@What You Haven’t Seen

https://www.youtube.com/watch?v=jd83_GJacCc ** (Disclaimer: This video content is intended for educational and informational purposes only) **

Author: rafael.nieves


47 thoughts on “Woman Arrested for Check Forgery

  1. People keep forgetting the golden rule- Don’t lie, cheat, or steal. Put her ass in jail. We all work for a living. She thinks she is exempt from working.

  2. I wrote a couple bad checks for a few cartons of cigarettes when I was in my early 20s, and it messed me up for YEARS. I couldn't get a bank account for three years, and even when I did it was with a small bank and as basic as could be. I also got my truck repossessed around the same time.

    It was rock bottom for sure.

    I've fully recovered, but… I won't ever forget the feeling.

  3. @ 46:20 So if detective Torres failed the Covid19 questionnaire and temp check, does that mean he wouldn't be allowed to investigate the crime at the bank? I'm not an anti-masker by any means, but this just seemed silly. We have come along way since 2020.

  4. You can make money so many different ways, on the internet alone… why anybody would take this amount of risk to lie cheat and steal just blows my mind… And it’s her son… smh

  5. Those high account fees and low savings interest rates the customers face from their banks and credit cards are what help fund the criminals actions. Customers usually are not held responsible for the charges on cards, but in a round-a-bout way we all pay. The criminals get away with most of their crimes. This was a great video! 🏍🇺🇸🎒

  6. This has happened to my company on a couple of occasions. A forger had printed up checks with the correct account number and company name, but used a bogus address. The cashier and branch manager determined that the check numbers were out-of-sequence from anything recently cashed or deposited and called our business office to verify. The forger was taken into custody by the off-duty officer providing security at the bank.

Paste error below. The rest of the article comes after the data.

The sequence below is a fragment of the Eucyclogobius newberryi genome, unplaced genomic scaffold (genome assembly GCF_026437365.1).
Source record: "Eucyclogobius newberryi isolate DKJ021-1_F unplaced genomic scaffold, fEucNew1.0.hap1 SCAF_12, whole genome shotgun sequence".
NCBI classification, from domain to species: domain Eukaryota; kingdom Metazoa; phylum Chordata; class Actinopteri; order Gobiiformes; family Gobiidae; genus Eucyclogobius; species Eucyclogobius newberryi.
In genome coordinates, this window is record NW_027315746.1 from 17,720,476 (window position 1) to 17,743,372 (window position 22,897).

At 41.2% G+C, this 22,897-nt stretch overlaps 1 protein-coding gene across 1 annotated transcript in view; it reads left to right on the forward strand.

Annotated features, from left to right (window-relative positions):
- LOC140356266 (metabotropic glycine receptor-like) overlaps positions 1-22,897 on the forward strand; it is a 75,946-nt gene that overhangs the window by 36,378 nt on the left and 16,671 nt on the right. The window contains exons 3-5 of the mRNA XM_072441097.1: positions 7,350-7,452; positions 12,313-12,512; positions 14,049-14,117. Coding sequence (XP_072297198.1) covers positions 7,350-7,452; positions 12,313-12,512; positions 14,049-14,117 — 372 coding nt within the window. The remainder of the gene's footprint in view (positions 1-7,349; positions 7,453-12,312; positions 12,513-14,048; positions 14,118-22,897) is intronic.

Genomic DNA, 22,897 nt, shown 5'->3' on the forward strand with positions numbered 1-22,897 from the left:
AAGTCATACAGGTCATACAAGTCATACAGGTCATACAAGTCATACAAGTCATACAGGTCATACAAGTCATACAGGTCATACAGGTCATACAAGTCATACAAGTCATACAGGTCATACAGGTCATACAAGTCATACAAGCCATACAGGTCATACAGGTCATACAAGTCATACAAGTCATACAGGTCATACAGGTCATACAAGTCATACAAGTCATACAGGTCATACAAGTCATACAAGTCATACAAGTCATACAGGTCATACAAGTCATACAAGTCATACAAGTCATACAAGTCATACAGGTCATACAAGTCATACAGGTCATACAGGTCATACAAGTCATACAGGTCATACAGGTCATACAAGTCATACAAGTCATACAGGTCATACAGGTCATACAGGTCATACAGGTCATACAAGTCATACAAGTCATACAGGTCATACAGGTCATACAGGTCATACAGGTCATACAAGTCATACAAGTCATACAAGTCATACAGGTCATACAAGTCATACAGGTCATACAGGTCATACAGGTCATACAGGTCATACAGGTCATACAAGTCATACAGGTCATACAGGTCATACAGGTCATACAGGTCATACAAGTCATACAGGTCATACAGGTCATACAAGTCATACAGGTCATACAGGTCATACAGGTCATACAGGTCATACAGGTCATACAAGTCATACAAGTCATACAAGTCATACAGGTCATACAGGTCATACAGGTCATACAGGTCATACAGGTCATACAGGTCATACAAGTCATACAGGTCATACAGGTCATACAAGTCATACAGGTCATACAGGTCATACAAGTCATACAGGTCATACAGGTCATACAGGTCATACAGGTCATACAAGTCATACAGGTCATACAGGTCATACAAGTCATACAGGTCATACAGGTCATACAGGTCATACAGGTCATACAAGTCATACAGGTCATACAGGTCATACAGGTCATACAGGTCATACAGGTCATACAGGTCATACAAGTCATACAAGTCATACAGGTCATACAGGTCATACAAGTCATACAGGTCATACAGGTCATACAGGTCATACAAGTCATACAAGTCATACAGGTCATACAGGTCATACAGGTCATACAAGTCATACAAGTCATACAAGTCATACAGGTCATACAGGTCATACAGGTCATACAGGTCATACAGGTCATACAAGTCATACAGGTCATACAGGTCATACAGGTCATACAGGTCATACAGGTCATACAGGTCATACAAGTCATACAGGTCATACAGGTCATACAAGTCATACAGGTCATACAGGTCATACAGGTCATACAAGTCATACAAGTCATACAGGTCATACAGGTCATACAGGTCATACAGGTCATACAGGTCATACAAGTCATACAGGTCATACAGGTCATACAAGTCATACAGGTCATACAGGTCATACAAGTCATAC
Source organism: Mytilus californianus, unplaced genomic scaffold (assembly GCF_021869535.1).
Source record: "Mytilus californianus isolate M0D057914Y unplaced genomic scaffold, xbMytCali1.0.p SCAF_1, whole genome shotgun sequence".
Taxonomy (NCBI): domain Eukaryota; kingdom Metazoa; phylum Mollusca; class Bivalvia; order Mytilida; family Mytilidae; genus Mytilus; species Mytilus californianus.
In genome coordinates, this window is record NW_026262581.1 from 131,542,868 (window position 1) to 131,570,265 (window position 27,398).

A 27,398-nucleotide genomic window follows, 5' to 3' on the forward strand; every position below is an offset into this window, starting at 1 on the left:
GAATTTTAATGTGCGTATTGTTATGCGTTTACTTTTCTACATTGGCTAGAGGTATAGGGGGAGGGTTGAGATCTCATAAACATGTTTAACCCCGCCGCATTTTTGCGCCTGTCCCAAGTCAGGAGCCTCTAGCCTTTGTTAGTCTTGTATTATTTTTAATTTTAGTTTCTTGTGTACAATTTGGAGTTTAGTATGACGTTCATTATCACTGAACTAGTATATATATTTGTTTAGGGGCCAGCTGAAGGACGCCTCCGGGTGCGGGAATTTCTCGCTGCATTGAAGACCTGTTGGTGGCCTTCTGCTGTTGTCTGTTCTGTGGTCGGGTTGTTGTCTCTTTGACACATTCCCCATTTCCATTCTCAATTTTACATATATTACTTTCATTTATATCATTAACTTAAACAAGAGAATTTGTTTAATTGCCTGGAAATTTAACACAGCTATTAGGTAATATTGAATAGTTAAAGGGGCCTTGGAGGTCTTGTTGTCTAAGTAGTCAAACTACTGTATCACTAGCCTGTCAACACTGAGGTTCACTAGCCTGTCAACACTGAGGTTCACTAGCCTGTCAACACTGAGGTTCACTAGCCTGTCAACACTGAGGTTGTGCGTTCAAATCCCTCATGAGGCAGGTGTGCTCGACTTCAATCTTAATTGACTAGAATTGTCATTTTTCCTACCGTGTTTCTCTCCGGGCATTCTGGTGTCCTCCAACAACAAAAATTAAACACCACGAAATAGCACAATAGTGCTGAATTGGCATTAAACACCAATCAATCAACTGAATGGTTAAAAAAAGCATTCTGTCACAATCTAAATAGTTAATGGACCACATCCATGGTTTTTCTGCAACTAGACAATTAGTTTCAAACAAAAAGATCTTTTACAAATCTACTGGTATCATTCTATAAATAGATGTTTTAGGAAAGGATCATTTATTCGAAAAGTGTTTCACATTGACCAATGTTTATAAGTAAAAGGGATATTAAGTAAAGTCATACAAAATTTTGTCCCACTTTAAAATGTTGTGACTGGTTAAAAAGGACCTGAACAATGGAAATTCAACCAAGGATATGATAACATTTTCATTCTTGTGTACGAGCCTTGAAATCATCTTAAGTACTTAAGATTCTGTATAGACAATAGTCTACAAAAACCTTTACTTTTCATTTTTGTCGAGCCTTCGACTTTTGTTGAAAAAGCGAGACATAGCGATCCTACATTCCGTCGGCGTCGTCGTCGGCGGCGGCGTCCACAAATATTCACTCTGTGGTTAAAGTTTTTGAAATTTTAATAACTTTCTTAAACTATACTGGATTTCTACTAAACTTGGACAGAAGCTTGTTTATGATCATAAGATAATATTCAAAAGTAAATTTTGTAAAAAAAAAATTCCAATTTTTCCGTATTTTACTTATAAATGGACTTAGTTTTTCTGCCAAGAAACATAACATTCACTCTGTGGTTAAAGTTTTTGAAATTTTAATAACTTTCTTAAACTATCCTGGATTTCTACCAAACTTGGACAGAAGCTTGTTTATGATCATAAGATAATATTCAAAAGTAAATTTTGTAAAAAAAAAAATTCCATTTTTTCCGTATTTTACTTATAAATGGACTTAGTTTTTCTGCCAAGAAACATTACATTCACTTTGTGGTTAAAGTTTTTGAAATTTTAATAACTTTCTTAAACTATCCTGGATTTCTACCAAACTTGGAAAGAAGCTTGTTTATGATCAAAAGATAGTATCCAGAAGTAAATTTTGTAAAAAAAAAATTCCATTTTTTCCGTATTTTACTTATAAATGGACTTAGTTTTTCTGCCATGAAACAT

7. 🤣🤣🤣🤣I guess this business owner picked up a couple of bad habits from "Evelyn Delgado"

    -Mark Hernandez, 43, owner of two now-defunct businesses, American Solar Group, and American Roofing Pros, is accused of breach of contract and forgery, according to court records.

    In one civil court case, Hernandez is accused of using a man’s electronic signature, without his permission, to get a $100,000 loan for a work contract.

    A judge has issued a criminal arrest warrant for an El Paso businessman accused of deceptive business practices while various lawsuits of similar nature against him lay dormant in civil court.

  8. It's satisfying to see these people getting locked up, most of us are out here working hard for for enough to survive yet these greedy and lazy people think it's ok to do no work and steal someone else's money. They are very annoying, I'll happily pay my taxes to fund their stay in prison, hopefully it's a long stay in prison.